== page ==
Jesus simply summarized this way as, “Verily, verily, I say unto you, Except a corn of wheat fall into the ground and die, it abideth alone: but if it die, it bringeth forth much fruit” (John 12:24). The emphasis of Jesus was not in the afterlife of the world to come but in this life and in this world. He taught the profound truth of the way that all men can experience the heavenly life in this earthly existence. He said. “I am the way, the truth, and the life: no man cometh unto the Father, but by me” (John 14:6). Again, the death and resurrection of Jesus Christ not only serves as the perfect example of the mystery of life coming out of death but also by his death and resurrection became the means by which all men can go through similar resurrection events. It is the way of life for all living creatures. It is the way to godly living.
Godly living in the life of the early believers made them to become known as the people of the way.
It is interesting to note that it is not until the thirteenth chapter of the book of Acts that the early followers of Jesus were called Christians. Those who believed in Jesus did not identify themselves as Christians. They were labeled Christians by non-believers who wanted to make a distinction between those who followed Caesar and those who followed Christ. Prior to the thirteenth chapter of Acts, the early followers of Jesus seem to be known as the people of the way. As previously stated, they recognized that the death and resurrection of Jesus was crucial to their belief, but they soon begin to realize that their life experiences were actually mirroring the resurrection event of Jesus.
In the book of Acts, the term way is found twenty-one times of which nine of those references seem to imply something more than just a direction down a road. For example, it was said of Saul that he “desired of [the High Priest] letters to Damascus to the synagogues, that if he found any of this way, whether they were men or women, he might bring them bound unto Jerusalem” (emphasis is added here and in all of the following quotations) (Acts 9:2). It was also said of Apollos, “this man was instructed in the way of the Lord . . .” (Acts 18:25). Paul, in his defense before Felix, the governor, said, “. . . this I confess unto thee, that after the way which they call heresy, so worship I the God of my fathers, believing all things which are written in the law and in the prophets” (Acts 24:14). Aquila and Priscilla, after hearing Apollos speak, “. . . took him unto them, and expounded unto him the way of God more perfectly” (Acts 18:26). When Paul was in Macedonia, a young lady, possessed with a spirit of divination, who was following Paul cried out saying, “these men are the servants of the most high God, which shew unto us the way of salvation” (Acts 16:17).
In addition, in the gospel this way is also emphasized. Matthew recorded,
In those days came John the Baptist, preaching in the wilderness of Judaea, And saying, Repent ye: for the kingdom of heaven is at hand. For this is he that was spoken of by the prophet Esaias, saying, The voice of one crying in the wilderness, Prepare ye the way of the Lord, make his paths straight (Matt. 3:1-3).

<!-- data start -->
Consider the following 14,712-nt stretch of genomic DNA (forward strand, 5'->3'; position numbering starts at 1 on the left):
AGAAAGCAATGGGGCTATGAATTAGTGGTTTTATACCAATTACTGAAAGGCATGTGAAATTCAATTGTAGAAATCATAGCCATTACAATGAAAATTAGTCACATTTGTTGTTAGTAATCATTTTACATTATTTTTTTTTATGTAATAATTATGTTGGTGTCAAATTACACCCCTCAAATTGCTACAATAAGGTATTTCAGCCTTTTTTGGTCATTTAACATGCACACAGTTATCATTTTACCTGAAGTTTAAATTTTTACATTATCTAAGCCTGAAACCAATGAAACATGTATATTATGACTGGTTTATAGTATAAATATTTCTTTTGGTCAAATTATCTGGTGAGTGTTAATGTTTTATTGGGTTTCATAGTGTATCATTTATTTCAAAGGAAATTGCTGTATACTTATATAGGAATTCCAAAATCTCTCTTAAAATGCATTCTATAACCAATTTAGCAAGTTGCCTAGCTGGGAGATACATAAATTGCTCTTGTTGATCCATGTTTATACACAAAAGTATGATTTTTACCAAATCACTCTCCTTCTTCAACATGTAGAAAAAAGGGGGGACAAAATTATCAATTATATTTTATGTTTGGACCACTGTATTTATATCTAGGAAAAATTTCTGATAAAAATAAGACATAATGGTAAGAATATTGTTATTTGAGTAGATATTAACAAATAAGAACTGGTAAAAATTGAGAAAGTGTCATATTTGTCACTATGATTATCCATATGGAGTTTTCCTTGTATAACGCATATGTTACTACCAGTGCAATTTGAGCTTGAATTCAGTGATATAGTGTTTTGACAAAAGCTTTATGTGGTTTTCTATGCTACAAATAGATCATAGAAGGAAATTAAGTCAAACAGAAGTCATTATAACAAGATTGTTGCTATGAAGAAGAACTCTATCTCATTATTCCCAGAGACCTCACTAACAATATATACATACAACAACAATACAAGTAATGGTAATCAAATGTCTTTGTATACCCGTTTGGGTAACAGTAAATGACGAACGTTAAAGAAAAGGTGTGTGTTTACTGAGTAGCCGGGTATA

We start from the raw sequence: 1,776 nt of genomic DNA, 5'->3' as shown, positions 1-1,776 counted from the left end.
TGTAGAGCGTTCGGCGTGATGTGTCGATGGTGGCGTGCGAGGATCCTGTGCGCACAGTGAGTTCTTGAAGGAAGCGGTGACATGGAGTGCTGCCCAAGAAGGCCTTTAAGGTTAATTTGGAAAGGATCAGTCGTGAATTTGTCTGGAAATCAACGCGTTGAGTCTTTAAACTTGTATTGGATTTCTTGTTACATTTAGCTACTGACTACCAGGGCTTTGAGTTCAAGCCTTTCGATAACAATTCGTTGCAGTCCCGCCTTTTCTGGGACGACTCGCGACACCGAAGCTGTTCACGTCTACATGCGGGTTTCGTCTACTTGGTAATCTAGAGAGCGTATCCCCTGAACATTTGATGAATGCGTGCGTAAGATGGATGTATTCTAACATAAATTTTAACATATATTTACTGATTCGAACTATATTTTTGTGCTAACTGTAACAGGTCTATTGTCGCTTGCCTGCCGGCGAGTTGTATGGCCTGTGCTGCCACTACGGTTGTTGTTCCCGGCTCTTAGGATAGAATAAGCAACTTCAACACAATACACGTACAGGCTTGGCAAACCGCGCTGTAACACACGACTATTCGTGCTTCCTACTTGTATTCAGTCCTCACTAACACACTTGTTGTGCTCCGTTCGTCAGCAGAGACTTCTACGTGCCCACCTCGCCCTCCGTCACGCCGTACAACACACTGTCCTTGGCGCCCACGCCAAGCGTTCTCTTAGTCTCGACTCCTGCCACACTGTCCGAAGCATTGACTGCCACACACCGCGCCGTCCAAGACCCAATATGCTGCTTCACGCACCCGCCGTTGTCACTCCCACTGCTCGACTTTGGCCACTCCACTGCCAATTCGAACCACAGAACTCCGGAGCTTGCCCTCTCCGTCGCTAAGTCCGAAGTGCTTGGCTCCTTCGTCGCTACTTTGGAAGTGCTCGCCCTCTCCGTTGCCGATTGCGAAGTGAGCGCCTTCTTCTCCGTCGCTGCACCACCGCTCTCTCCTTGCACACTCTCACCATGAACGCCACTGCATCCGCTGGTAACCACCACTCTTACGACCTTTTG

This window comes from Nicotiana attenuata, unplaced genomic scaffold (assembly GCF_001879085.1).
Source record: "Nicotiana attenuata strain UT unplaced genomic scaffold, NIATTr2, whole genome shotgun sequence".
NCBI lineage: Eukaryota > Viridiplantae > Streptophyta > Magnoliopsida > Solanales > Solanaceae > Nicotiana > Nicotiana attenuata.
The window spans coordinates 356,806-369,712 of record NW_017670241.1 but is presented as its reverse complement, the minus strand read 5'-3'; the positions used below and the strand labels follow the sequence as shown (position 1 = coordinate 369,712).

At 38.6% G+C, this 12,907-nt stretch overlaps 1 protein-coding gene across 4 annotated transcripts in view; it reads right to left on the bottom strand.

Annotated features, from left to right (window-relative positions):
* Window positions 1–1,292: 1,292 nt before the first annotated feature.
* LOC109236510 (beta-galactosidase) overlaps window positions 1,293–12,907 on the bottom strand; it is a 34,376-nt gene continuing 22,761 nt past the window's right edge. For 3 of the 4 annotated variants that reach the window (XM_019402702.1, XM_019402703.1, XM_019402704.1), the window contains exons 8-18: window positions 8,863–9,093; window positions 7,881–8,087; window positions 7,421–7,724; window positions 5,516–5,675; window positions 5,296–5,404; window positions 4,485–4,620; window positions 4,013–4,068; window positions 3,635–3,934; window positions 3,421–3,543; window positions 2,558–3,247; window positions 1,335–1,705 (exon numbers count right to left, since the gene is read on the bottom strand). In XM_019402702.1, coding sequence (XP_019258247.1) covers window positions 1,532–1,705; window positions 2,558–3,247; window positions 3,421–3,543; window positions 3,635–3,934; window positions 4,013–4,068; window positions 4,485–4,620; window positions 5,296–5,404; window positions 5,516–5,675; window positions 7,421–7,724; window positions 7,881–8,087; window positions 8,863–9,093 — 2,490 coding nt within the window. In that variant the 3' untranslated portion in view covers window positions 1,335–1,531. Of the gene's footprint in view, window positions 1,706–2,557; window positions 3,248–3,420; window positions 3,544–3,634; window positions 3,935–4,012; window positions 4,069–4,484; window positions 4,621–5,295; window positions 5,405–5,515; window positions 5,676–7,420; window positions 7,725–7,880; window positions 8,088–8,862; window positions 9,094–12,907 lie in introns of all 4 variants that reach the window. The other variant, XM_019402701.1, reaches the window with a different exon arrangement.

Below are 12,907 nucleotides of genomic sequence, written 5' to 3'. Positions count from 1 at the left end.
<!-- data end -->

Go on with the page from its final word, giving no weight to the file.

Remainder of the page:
It seems that John’s baptism in water, the repentant taken down into the water to be raised, would serve as a vivid example of the way the followers of Jesus would be taken down to be raised to newness of life in a baptism by the Holy Spirit (a resurrection event).
Godly living is the results of experiencing the way of a resurrection event.
Peter expressed the fundamentals of this resurrection event when he wrote,
Blessed be the God and Father of our Lord Jesus Christ, which according to his abundant mercy hath begotten us again unto a lively hope by the resurrection of Jesus Christ from the dead, To an inheritance incorruptible, and undefiled, and that fadeth not away, reserved in heaven for you, Who are kept by the power of God through faith unto salvation ready to be revealed in the last time (1 Pet. 1:3-5).
Peter began by stating “Blessed be the God and Father of our Lord Jesus Christ, which according to his abundant mercy hath begotten us again unto a lively hope.” He would soon admonish them again concerning hope: “Wherefore gird up the loins of your mind, be sober, and hope to the end for the grace that is to be brought unto you at the revelation of Jesus Christ” (1 Pet. 1:13). Why were they to be thankful for a “lively hope” and then be encouraged to “hope to the end?”
The answer to those questions lie in another question, “To the end of what?” Those early believers needed hope because they were currently “for a season, if need be . . . in heaviness through manifold temptations” (1 Pet. 1:6). Even in this “trial of [their] faith” (1 Pet. 1:7) they could “greatly rejoice” (1 Pet. 1:6) because they were being “kept by the power of God through faith unto salvation ready to be revealed in the last time” (1 Pet. 1:3). Regardless of how dark the night or severe the persecution, there will come a moment of time when the night will be over, the pressure is lightened, and the morning rays begin to shine. Resurrection events are the reality of every human being.
Jesus came into this world to ultimately reveal the way of life in his death and resurrection. He not only showed the way, but became the way that believers might also experience the many resurrection events in their lives. After his death and resurrection, he told the early disciples to not leave Jerusalem until the Holy Spirit came upon them (Acts 2:1-38). He knew that they would need this power in their lives to overwhelm their mind to not resist what God was doing in the circumstances of their lives. For after all, it is these many baptisms in the Holy Spirit, these many resurrection events, that enable believers to experience the nearness of Christ in their lives. It enpowers the believers to experience godly living.
Peter summarized the process of these resurrection events that enables the power of God to bring all believers to the end for which they are called:
. . . Yea, all of you be subject one to another, and be clothed with humility: for God resisteth the proud, and giveth grace to the humble. Humble yourselves therefore under the mighty hand of God, that he may exalt you in due time: Casting all your care upon him; for he careth for you. Be sober, be vigilant; because your adversary the devil, as a roaring lion, walketh about, seeking whom he may devour: Whom resist stedfast in the faith, knowing that the same afflictions are accomplished in your brethren that are in the world. But the God of all grace, who hath called us unto his eternal glory by Christ Jesus, after that ye have suffered a while, make you perfect, stablish, strengthen, settle you. To him be glory and dominion forever and ever. Amen (1 Pet. 5:5-11).
We have been called to experience “his eternal glory by Christ Jesus.” All believers are called to this “glory and virtue” (1 Pet. 1:3). The essence of experiencing the life that every man desires is simply about Jesus, and the people of the way. It is simply how to experience godly living.